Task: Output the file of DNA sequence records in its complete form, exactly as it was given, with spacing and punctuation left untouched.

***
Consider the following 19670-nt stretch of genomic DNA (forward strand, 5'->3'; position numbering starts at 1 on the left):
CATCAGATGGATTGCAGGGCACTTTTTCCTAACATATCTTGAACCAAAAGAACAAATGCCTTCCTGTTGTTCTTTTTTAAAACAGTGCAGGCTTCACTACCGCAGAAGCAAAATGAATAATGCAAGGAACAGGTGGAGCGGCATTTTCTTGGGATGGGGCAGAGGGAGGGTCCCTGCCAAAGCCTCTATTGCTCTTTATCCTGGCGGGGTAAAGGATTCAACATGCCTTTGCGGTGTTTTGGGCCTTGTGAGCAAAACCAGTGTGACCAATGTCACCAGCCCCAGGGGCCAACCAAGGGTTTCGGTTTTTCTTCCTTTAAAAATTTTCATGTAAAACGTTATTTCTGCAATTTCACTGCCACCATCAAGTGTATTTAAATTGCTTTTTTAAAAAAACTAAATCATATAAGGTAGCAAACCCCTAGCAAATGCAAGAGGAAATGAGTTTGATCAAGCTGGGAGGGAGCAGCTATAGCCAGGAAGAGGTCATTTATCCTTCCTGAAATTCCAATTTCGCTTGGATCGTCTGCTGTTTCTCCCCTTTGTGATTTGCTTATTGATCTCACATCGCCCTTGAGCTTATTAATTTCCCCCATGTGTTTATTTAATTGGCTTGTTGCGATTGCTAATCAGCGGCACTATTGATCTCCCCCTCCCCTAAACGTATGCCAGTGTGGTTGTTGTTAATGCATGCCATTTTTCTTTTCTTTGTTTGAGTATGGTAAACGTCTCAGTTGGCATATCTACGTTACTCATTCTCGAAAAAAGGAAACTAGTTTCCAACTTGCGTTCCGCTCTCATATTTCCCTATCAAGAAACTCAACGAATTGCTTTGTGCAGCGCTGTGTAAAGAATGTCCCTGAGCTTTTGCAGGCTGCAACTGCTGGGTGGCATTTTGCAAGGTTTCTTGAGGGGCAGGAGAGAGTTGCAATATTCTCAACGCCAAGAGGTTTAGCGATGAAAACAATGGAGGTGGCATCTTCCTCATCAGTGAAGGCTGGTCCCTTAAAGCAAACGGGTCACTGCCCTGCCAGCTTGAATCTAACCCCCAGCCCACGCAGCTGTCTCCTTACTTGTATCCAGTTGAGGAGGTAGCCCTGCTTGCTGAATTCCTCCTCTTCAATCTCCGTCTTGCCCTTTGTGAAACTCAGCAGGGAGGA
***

Consider the following 19670-nt stretch of genomic DNA (forward strand, 5'->3'; position numbering starts at 1 on the left):
CATCAGATGGATTGCAGGGCACTTTTTCCTAACATATCTTGAACCAAAAGAACAAATGCCTTCCTGTTGTTCTTTTTTAAAACAGTGCAGGCTTCACTACCGCAGAAGCAAAATGAATAATGCAAGGAACAGGTGGAGCGGCATTTTCTTGGGATGGGGCAGAGGGAGGGTCCCTGCCAAAGCCTCTATTGCTCTTTATCCTGGCGGGGTAAAGGATTCAACATGCCTTTGCGGTGTTTTGGGCCTTGTGAGCAAAACCAGTGTGACCAATGTCACCAGCCCCAGGGGCCAACCAAGGGTTTCGGTTTTTCTTCCTTTAAAAATTTTCATGTAAAACGTTATTTCTGCAATTTCACTGCCACCATCAAGTGTATTTAAATTGCTTTTTTAAAAAAACTAAATCATATAAGGTAGCAAACCCCTAGCAAATGCAAGAGGAAATGAGTTTGATCAAGCTGGGAGGGAGCAGCTATAGCCAGGAAGAGGTCATTTATCCTTCCTGAAATTCCAATTTCGCTTGGATCGTCTGCTGTTTCTCCCCTTTGTGATTTGCTTATTGATCTCACATCGCCCTTGAGCTTATTAATTTCCCCCATGTGTTTATTTAATTGGCTTGTTGCGATTGCTAATCAGCGGCACTATTGATCTCCCCCTCCCCTAAACGTATGCCAGTGTGGTTGTTGTTAATGCATGCCATTTTTCTTTTCTTTGTTTGAGTATGGTAAACGTCTCAGTTGGCATATCTACGTTACTCATTCTCGAAAAAAGGAAACTAGTTTCCAACTTGCGTTCCGCTCTCATATTTCCCTATCAAGAAACTCAACGAATTGCTTTGTGCAGCGCTGTGTAAAGAATGTCCCTGAGCTTTTGCAGGCTGCAACTGCTGGGTGGCATTTTGCAAGGTTTCTTGAGGGGCAGGAGAGAGTTGCAATATTCTCAACGCCAAGAGGTTTAGCGATGAAAACAATGGAGGTGGCATCTTCCTCATCAGTGAAGGCTGGTCCCTTAAAGCAAACGGGTCACTGCCCTGCCAGCTTGAATCTAACCCCCAGCCCACGCAGCTGTCTCCTTACTTGTATCCAGTTGAGGAGGTAGCCCTGCTTGCTGAATTCCTCCTCTTCAATCTCCGTCTTGCCCTTTGTGAAACTCAGCAGGGAGGA